“He went out from the shore till he was near the place where the swell begins to take its rise; and, watching its first motion very attentively, paddled before it with great quickness, till he found that it overlooked him, and had acquired sufficient force to carry his canoe before it without passing underneath.
He then sat motionless, and was carried along at the same swift rate as the wave, till it landed him upon the beach.”
Despite the attempt to discourage surfing by various parties, the spirit of the sport remained alive and could never really be dampened.
In 1855, three Hawaiian princes Jonah Kūhiō Kalanianaʻole, David Kawānanakoa, and Edward Keliʻiahonui brought surfing to the mainland US, shaping their own boards out of local Redwood. This is when the seed of surfing was planted in the United States.
PIONEERS OF MODERN SURFING
Surfing is what it is now because of the first people who believed in the power and beauty of the sport, which resonated with anyone who witnessed it. Their knowledge and vision were instrumental in surf culture – It takes collective minds to bring ideas into life.
GEORGE FREETH (1883 – 1919)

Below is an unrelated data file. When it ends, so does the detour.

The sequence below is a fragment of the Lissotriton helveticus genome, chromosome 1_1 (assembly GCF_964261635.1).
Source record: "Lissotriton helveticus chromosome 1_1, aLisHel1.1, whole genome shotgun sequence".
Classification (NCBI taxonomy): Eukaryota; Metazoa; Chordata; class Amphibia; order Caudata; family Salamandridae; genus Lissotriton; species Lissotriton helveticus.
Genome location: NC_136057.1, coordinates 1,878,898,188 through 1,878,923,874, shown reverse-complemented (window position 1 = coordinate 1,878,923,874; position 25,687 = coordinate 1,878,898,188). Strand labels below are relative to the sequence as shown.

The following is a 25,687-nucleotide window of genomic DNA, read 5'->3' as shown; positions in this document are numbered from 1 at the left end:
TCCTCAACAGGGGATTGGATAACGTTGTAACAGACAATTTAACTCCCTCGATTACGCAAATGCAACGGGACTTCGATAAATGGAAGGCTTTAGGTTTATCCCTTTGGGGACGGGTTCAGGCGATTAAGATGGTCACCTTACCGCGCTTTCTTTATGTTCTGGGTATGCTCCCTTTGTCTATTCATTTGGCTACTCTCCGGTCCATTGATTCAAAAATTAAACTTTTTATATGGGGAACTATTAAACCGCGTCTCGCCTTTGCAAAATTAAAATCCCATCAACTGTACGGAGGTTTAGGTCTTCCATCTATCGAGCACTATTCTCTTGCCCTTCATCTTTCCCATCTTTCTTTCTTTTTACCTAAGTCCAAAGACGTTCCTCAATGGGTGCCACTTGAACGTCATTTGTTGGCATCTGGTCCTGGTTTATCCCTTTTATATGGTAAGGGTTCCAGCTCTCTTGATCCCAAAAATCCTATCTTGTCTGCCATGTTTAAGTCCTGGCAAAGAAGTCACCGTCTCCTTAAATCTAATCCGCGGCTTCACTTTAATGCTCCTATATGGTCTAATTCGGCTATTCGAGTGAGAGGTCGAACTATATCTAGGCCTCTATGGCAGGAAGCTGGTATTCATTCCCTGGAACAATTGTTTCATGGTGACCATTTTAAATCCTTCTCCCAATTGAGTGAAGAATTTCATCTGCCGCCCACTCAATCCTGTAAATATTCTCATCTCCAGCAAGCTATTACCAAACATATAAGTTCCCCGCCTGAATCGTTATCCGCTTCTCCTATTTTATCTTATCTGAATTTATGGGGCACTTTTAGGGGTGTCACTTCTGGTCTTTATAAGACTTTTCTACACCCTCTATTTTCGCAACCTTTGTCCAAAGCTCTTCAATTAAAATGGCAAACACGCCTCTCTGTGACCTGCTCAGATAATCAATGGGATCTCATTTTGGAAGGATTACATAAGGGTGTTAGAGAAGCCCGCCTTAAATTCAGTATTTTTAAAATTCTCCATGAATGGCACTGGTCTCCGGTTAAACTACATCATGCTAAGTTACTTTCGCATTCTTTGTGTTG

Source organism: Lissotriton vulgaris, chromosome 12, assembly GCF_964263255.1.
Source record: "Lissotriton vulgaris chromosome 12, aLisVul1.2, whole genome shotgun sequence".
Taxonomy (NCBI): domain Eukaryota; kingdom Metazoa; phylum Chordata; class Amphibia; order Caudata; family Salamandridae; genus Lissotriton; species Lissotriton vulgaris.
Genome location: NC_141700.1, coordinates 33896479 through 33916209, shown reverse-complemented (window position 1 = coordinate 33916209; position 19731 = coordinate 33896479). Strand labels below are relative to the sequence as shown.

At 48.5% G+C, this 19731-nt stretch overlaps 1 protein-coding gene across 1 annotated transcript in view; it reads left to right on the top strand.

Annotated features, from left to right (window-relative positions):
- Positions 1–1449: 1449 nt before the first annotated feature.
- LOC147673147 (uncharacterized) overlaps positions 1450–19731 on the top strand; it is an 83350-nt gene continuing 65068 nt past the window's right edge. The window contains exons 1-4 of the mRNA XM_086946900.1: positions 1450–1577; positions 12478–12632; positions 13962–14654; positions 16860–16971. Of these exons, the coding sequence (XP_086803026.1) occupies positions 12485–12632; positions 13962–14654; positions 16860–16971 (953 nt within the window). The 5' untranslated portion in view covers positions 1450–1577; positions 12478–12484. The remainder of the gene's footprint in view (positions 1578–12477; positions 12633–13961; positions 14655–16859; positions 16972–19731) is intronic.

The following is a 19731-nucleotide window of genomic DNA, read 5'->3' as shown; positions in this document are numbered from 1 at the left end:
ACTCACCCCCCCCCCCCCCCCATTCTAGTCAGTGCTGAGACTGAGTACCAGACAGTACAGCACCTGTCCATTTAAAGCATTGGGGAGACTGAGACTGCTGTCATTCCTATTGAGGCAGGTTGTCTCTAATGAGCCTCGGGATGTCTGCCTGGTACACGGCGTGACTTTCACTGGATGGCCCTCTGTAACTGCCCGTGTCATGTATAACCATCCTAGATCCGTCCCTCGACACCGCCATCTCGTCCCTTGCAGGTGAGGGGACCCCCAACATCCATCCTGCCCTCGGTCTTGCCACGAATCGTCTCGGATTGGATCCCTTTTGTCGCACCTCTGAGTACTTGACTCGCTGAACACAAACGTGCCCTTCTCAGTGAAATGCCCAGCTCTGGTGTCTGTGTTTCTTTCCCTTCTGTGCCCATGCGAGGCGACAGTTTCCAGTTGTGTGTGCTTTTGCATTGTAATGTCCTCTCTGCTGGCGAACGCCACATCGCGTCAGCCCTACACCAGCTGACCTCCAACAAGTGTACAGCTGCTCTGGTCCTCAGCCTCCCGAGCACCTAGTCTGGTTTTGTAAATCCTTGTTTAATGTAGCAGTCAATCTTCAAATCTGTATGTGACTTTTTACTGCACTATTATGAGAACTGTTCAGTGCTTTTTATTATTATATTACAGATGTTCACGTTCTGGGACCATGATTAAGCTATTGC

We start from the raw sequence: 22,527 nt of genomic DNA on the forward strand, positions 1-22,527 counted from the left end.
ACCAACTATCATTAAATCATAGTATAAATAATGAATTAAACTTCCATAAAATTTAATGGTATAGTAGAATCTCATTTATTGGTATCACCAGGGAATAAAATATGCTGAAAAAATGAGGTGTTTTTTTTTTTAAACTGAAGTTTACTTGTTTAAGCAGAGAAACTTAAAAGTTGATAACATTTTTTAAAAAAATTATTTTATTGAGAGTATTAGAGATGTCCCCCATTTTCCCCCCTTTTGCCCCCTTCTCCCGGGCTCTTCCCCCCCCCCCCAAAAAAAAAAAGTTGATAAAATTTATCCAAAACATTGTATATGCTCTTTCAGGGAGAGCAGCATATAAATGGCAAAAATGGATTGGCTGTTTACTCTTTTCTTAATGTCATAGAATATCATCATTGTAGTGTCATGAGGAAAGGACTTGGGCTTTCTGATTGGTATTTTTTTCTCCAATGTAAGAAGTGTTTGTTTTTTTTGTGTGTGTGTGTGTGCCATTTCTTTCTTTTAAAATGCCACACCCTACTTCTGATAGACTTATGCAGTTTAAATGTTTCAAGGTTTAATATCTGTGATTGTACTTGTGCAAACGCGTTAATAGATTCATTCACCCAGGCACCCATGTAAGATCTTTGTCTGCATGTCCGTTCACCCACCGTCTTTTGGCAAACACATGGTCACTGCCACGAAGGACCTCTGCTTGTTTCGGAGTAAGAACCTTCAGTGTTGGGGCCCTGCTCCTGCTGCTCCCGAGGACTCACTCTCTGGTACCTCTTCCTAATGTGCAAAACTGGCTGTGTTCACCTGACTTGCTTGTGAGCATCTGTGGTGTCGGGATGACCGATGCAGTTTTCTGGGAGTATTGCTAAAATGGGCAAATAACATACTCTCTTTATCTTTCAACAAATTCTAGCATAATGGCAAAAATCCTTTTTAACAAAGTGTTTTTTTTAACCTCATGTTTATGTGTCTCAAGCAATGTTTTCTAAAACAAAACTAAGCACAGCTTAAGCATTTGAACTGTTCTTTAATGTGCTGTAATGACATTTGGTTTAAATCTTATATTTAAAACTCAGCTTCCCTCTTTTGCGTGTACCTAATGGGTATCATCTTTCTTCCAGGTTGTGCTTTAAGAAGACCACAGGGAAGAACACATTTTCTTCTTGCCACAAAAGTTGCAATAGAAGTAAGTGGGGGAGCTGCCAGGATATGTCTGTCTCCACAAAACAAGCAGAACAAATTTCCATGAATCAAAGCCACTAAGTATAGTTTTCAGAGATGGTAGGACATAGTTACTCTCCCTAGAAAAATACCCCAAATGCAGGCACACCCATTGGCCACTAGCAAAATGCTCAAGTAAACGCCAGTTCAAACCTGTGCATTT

George Freeth, an iconic man called “The Man Who Can Walk on Water” and the “Hawaiian Wonder,” was another man to bring surfing to the USA – California to be exact. Freeth was born on the Hawaiian Island of Oahu and had a vision to promote surfing at uncrowded spots.
Freeth was the first professional surfer and basically initiated surfing in the US Mainland. He believed that surfing was not only for those who live near a surf break – he wanted the sport to be known even in far flung places.
DUKE KAHANAMOKU (1890 – 1968)
Duke Kahanamoku, an Olympian swimmer, also paved the way for surfing to be known overseas. Kahanamoku was one of the few people who still surfed in Hawaii at that time when surfing had declined.
He traveled to California, Australia, and New Zealand to showcase his amazing talent in surfing and swimming. Kahanamoku was a global icon in surfing and he excelled in every water sport that he tried. He really belonged in the water.
ALEXANDER HUME FORD (1868 – 1945)
Another passionate surfer who built the first surfing organization is Alexander Hume Ford, known to many as “Hume.” Though there was a decline in surfing in Hawaii during his time, it did not stop him from chasing waves. His love for the sport made him eager to pioneer the promotion of surfing everywhere he went. With this, Hume’s brainchild, the Outrigger Canoe Club, was founded.